Quick pitch or not, Pedro Strop continues to dominate

SportsPedro StropBaseballBaltimore OriolesAdrian GonzalezJim JohnsonBoston Red Sox

In the eighth inning of the Orioles' 5-3 victory over the Red Sox on Wednesday night, home plate umpire Mike Everitt looked over to Boston’s dugout and ejected Adrian Gonzalez, who had just grounded out to lead off the inning. Everitt didn’t like what he heard from the dugout, and Boston manager Bobby Valentine was also forced to leave the game shortly after.

But the chirping from the dugout wasn’t because of balls and strikes. Rather, it was because of a pitching maneuver O's reliever Pedro Strop had just pulled on Gonzalez.

“My guess was he was kind of mad at the quick pitch,” Strop said. “He was arguing with the umpire saying that it was illegal. Something like that. But I haven’t got told that it’s illegal. So if it’s been working I’m going to keep doing it.”

Strop didn't come to a complete stop with his arms while pitching from the stretch, but a pitcher doesn't need to come to a stop with no runners on base. (If runners are on base and he doesn't come to a stop, it's a balk.)

There is, however, also a clause in the rule book (8.01b) stating that if "in the umpire’s judgment, a pitcher delivers the ball in a deliberate effort to catch the batter off guard, this delivery shall be deemed a quick pitch, for which the penalty is a ball."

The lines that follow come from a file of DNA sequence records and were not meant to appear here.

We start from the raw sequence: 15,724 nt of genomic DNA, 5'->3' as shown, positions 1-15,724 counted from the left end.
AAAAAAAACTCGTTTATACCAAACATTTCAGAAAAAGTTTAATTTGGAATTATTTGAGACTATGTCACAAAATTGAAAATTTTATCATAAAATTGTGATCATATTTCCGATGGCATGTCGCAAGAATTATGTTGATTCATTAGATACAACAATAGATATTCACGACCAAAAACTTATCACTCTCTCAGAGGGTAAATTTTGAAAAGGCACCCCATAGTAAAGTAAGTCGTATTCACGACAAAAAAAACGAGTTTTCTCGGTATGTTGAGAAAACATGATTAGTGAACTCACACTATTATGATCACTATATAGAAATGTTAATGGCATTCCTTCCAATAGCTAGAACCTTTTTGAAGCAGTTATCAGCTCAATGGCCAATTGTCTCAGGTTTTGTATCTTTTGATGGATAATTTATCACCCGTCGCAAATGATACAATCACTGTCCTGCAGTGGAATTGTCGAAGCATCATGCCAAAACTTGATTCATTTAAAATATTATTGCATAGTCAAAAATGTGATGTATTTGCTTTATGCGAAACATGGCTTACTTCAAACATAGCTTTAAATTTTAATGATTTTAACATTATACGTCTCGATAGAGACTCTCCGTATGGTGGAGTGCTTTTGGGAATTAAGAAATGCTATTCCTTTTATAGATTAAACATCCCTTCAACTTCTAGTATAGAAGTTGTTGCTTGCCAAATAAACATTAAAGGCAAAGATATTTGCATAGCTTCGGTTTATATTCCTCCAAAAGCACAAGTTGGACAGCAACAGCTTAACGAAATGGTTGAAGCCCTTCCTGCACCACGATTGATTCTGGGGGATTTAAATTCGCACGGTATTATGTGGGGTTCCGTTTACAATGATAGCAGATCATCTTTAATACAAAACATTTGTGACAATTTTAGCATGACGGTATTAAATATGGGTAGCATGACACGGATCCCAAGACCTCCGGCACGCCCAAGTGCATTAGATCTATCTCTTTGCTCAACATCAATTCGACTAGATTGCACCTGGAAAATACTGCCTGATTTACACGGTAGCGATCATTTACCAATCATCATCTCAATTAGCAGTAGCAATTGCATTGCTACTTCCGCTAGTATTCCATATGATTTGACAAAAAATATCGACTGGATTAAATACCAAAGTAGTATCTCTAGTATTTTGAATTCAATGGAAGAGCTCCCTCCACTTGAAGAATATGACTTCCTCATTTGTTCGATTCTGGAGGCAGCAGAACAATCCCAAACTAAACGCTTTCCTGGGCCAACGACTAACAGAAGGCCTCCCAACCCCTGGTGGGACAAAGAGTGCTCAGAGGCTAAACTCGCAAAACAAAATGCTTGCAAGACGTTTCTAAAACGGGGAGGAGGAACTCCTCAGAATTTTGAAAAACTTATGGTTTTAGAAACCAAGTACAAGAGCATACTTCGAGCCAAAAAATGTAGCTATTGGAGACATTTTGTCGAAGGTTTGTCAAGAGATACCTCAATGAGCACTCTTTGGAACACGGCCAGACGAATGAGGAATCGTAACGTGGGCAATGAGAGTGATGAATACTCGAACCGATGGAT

But obviously in this case Everitt didn't deem that to be the case.

Undeterred by the arguments, Strop went on to pitch a perfect 8th inning.

“The only thing I was concerned with was keeping my mind on the inning and the game,” Strop said. “I didn’t want any distractions. I didn’t know what happened.”

But really, the story about Strop is not this miniature kerfuffle with Gonzalez. It’s the fact that the 27-year old hasn’t given up a run in his last 17 outings, a span of 16 and 1/3 innings since July 5.

The big name out of the Orioles bullpen this year has been closer Jim Johnson — and rightfully so. Posting 35 saves deserves attention. But Johnson doesn’t have some of those opportunities without a dominant eighth-inning setup man, and Strop — he of the 1.20 season ERA — has more than filled that role for the Orioles.

evcook@baltsun.com
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SportsPedro StropBaseballBaltimore OriolesAdrian GonzalezJim JohnsonBoston Red Sox
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